A living legend is born in the field of political journalism. Her strong, determined voice for justice is applauded by many, yet there are also those who claim her views as being ‘insensitive’ to certain ethnic groups.
Whichever way her words are interpreted, it is clear that Helen Thomas will not give up her unwavering stance on human rights for all. She firmly stands up to speak against any entity who she believes is responsible for debasing the rights of others.
It is her longstanding commitment to demanding truth and justice from the leaders of the nation that has led Thomas into the spotlight today.
Thomas, who embraced journalism as a career at the age of 23 and continues to write at the age of 90, was the first female officer of the National Press Club, the first female president of the White House Correspondents' Association and has been a reporter for the White House for over half a century; having covered 10 presidents of the United States. Thomas, an Arab-American from Detroit, held a front-row seat at practically every White House briefing, and would be the first person to ask a question when the President would end his speech.
With these remarkable achievements by a pioneering female reporter, Thomas soon became the recipient of several awards. And being a continuous inspiration to the community of journalists, she had two distinct awards named in her honor – the Helen Thomas Spirit of Diversity in Media Award at Wayne State University (her alma mater) in 2000, and the Helen Thomas Award for Lifetime Achievement from the Society for Professional Journalists in the same year. Both were granted annually to deserving students and journalists.
However, Thomas’s journey has not always been a smooth sailing – especially in light of recent events that occurred within the past year.
Last May, Helen was stopped by Rabbi David Nesenoff and his two sons while exiting the White House, to be asked her opinion about Israel. Unaware that she was being taped on a cell phone, Thomas made a brief comment firmly denouncing Israel’s occupation of Palestine, and saying that the occupiers should leave the nation and return to their place of origin.
With her less-than-favorable statement about Zionist Israeli interests, Thomas was soon censured by the Anti-Defamation League for her ‘bigoted’, ‘anti-Semitic’ remarks about ‘Jews’. In fact, she had never mentioned a word about ‘Jews’, nor has she ever spoken in reference to the entire Jewish community while condemning denial of human rights to people in occupied Palestinian territories.
It is obvious to any person with unbiased judgment; any Jew with humane values that transcend nationalistic sentiments, that Helen was referring to the Zionists’ relentless support of the destruction of Palestinian homes and illegal occupation of West Bank and Gaza – severe violations of civil rights and International Law. Thomas has clarified this.
Medea Benjamin, a Jewish American political activist, who has personally known Thomas for many years, said in a press conference that she was inspired by Helen, who always stood up to speak for civil liberties at White House briefings. Whether it was on the “probing of lies that led us into the war in Iraq, or the questioning about civilian casualties in Afghanistan, or why we’re keeping people in prison without charges in Guantanamo,” Thomas determinedly demanded answers from Presidents and government officials about the destructive outcomes of their policies affecting innocent civilians. “She is not anti-Semitic. She is pro-human rights for all, Palestinians and Israeli Jews,” Benjamin affirmed.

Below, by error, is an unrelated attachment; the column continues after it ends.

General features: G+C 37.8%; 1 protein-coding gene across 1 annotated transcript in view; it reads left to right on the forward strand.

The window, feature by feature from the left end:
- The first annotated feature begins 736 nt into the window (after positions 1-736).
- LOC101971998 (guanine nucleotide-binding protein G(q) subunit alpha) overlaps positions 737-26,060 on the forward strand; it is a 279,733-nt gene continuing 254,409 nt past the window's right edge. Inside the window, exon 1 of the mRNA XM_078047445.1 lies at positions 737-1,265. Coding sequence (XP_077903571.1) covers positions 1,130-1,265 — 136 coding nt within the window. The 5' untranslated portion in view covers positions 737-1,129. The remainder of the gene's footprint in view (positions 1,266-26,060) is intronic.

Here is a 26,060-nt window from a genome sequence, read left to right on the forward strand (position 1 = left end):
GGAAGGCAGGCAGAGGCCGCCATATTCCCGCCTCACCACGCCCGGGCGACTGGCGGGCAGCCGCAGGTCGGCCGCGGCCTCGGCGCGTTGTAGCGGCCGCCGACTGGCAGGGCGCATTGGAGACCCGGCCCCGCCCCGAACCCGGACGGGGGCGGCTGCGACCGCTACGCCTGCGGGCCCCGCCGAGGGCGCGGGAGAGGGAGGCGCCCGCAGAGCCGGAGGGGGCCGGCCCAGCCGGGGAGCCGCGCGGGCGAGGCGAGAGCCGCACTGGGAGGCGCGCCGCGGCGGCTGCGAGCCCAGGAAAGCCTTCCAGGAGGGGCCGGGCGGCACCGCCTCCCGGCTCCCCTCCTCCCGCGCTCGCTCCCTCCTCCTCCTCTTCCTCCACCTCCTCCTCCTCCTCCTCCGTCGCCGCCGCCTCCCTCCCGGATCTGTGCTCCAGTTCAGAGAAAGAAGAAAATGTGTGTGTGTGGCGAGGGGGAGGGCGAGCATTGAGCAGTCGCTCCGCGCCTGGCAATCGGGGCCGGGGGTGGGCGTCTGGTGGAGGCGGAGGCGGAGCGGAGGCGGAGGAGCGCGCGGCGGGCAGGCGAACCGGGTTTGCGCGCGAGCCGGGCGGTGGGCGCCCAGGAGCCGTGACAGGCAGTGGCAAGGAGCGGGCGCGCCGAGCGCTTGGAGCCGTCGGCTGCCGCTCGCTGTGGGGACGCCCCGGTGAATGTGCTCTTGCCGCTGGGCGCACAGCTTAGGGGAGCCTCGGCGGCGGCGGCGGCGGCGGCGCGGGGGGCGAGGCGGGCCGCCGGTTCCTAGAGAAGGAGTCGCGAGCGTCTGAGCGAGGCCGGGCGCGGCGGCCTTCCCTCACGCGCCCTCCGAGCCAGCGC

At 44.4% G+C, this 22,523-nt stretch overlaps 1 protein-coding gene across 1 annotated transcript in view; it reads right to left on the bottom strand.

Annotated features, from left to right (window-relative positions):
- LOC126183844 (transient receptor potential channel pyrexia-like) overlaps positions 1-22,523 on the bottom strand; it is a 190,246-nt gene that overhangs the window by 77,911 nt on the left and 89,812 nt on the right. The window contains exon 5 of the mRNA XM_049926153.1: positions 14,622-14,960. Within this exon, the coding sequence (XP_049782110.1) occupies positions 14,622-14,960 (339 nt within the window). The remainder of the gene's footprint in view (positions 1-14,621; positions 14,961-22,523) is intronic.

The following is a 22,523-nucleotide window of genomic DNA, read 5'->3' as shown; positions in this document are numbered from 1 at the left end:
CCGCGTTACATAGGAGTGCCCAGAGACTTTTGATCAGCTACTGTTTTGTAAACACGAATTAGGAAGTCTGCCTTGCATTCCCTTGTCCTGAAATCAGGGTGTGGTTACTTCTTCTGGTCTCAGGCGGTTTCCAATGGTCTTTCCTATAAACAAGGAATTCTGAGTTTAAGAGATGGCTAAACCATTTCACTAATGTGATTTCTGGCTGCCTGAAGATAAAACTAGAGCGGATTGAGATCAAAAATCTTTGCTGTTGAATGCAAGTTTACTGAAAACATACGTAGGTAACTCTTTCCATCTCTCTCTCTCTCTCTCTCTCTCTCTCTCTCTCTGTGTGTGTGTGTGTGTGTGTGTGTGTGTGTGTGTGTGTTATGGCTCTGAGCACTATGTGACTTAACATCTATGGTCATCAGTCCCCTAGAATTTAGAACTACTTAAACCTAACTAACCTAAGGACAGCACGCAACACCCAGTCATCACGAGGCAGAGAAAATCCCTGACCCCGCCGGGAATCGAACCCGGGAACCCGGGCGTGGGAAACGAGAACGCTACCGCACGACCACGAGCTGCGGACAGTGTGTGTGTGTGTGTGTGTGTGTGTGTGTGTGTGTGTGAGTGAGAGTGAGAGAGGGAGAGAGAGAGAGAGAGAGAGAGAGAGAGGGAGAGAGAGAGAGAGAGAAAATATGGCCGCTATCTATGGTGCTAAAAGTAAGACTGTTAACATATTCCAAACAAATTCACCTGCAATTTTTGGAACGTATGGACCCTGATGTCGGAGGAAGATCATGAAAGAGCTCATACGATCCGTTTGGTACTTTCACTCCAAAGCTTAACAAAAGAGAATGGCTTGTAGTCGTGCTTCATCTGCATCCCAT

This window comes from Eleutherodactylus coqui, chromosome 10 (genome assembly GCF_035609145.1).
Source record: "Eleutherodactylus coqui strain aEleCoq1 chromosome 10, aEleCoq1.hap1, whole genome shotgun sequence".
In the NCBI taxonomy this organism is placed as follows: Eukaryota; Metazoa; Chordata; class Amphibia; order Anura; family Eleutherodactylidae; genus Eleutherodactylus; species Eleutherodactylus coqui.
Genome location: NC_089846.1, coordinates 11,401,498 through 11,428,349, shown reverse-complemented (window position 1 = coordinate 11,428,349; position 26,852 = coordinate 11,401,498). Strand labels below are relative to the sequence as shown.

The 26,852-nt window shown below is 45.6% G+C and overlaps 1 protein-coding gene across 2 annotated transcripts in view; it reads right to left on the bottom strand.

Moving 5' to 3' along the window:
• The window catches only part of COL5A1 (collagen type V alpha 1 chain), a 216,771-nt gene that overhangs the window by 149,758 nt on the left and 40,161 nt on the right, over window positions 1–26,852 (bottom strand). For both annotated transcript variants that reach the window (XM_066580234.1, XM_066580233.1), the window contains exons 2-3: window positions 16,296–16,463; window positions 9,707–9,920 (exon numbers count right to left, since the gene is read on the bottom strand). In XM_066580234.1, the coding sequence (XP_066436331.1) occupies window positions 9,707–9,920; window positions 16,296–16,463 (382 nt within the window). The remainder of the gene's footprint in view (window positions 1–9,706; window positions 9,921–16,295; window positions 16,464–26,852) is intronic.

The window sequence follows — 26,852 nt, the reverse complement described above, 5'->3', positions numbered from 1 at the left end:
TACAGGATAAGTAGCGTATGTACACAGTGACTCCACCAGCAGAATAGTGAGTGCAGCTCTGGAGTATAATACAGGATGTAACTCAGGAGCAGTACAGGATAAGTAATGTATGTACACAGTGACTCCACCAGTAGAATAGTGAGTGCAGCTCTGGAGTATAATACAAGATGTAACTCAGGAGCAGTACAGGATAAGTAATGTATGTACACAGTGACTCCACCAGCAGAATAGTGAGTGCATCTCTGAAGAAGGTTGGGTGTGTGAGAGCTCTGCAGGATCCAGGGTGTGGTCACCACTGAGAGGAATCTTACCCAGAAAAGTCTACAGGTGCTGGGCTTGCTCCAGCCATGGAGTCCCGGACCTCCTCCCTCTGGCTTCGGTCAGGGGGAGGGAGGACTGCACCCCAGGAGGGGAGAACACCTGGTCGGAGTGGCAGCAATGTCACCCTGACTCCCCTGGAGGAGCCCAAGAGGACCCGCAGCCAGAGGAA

Nevertheless, Thomas left her position as an opinion columnist for Hearst Newspapers soon after; as distorted interpretations and harsh objections were raised on what was only an opinion columnist’s freedom of expression.
Taken by the backlash of negative interpretations about her comment on Israel, Wayne State University withdrew the award of her name in December 2010, after she declared that to an audience that “Congress, the White House and Hollywood, Wall Street are owned by the Zionists.” Their overruling influence made it difficult for Zionist transgressions (in occupied territories) to be condemned in the US, she said. Groups such as the Anti-Defamation League took immediate offense at her statement, calling for the withdrawal of all awards she had received in the past.
Helen stood firm and unwavering in her beliefs despite all the negative attacks thrust upon her. She had spent her life demanding explanations for the damaging consequences overseas resulting from US resolutions, which no one else dared to question in the White House. And she was not about to give up.
On January the 6th this year, a familiar voice resurfaced on the internet as Thomas’s first article for the Falls Church News-Press in Virginia was released; indicating that Helen, at 90, had not given up on her golden career as a journalist.
The Society for Professional Journalists, which since last year was being pressured to bring down the Helen Thomas Award for Lifetime Achievement, decided last Friday that it would be best to end the award. However, as clarified by its Board of Directors, this was only done out of respect for deserving recipients and honorees. The Board undeniably supported Helen Thomas’s right to free speech, but it was predictable that controversy over the award would not end anytime soon. And no person worthy of a lifetime achievement award should have to face the backlash from it.
A powerful voice still echoes in America today; a voice that spoke for innumerable civilians whose rights were being trampled upon overseas; for the voices that could never reach the US media, to be heard in the White House, in direct confrontation with those who ordained such policies. Helen Thomas made this possible. Says Thomas, “"I paid a price, but it's worth it to speak the truth."